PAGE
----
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U.S. Navy Laser Will Zap Enemy Weapons Out of the Sky.

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Nine months ahead of schedule, the U.S. Navy has produced a megawatt laser with the potential to do things like zap enemy planes out of the sky and disable missile threats.

To power the Free Electron Laser (FEL), the Office of Naval Research (ONR) created an electron injector necessary to fuel the megawatt beam. To support the intense amount of light to focus such a laser beam, it requires a lot of power. Some lasers run on crystals, others are fueled by chemicals. The FEL passes supercharged electrons through magnetic fields, and the new injector supplies the laser with a huge source of electrons at a very high speed.

"The FEL is expected to provide future U.S. Naval forces with a near-instantaneous laser ship defense in any maritime environment throughout the world," ONR's FEL program manager Quentin Saulter said in a press relase.

The FEL is "the future of Navy ship protection," the ONR said. It can take down multiple enemy weapons at a time. It's not a totally new technology, though. The FEL has actually existed since 1976, but until now it hasn't been able to reach megawatt power. Additionally, moisture and aerosols in the ocean air can make it difficult for the FEL to be effective on Navy ships.

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Free Electron Laser Weapon
Free Electron Laser by BAKEDMEDIA®
U.S. Navy Laser Will Zap Enemy Weapons Out of the Sky

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文見亂 - 2011年01月24日 05:30

In future shipborne applications the laser will be powered by the ship’s main generator, creating virtually unlimited ammunition. It will provide ultra-precise, speed-of-light defensive weapon capability necessary to meet emerging threats, such as hyper-velocity cruise missiles.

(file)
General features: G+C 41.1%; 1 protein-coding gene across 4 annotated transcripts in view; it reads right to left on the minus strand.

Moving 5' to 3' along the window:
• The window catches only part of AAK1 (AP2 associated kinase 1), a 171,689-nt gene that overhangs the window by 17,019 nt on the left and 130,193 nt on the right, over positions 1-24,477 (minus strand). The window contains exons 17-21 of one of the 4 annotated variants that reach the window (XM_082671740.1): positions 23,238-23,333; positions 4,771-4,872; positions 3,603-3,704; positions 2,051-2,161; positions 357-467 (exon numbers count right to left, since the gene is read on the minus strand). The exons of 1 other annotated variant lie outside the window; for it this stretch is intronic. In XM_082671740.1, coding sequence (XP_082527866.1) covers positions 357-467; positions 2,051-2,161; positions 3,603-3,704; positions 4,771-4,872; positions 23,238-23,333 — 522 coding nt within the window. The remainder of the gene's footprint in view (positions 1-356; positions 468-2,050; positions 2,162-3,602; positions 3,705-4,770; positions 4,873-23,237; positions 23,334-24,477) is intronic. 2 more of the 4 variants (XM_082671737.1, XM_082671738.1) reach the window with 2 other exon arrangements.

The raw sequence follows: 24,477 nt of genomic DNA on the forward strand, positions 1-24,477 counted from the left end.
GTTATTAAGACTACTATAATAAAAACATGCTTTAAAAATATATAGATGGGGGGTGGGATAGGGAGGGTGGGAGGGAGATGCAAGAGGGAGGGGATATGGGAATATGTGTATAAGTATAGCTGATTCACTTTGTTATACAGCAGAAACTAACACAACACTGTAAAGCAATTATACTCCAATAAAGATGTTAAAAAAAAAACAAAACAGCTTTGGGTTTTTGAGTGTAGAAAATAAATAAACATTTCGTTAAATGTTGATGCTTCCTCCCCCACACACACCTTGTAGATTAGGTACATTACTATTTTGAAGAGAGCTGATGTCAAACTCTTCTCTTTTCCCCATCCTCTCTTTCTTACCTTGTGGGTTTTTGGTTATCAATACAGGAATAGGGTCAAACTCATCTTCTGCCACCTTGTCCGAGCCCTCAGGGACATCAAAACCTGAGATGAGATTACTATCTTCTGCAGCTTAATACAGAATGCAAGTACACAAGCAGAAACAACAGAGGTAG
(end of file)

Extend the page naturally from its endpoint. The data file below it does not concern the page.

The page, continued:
文見亂 - 2011年01月24日 05:31

The electron laser is generated by passing a beam of high-energy electrons through a series of powerful magnetic fields, generating an intense emission of laser light that can disable or destroy targets. In future shipborne applications the laser will be powered by the ship’s main generator, creating virtually unlimited ammunition. It will provide ultra-precise, speed-of-light defensive weapon capability necessary to meet emerging threats, such as hyper-velocity cruise missiles. Each vessel carrying this weapon will operate a single FEL source feeding up to 10 beam directors, engaging multiple targets simultaneously at different directions, altitudes and ranges.

文見亂 - 2011年01月24日 05:33

ONR’s FEL project began as a basic science and technology program in the 1980s and matured into a working 14-kilowatt prototype. In April 2009, the Boeing Company was awarded an Office of Naval Research contract valued at up to $163 million to develop and demonstrate a 100-kW class FEL weapon system. “Two unique attributes of FELs are the ability to tune the wavelength to maximize transmission of the laser through the marine atmosphere, and the ability to aim for a single small spot on the target,” said Ed Pogue, FEL program manager for Boeing. “The combination of these two effects allows the system to destroy the target in the minimum time.”

文見亂 - 2011年01月24日 05:36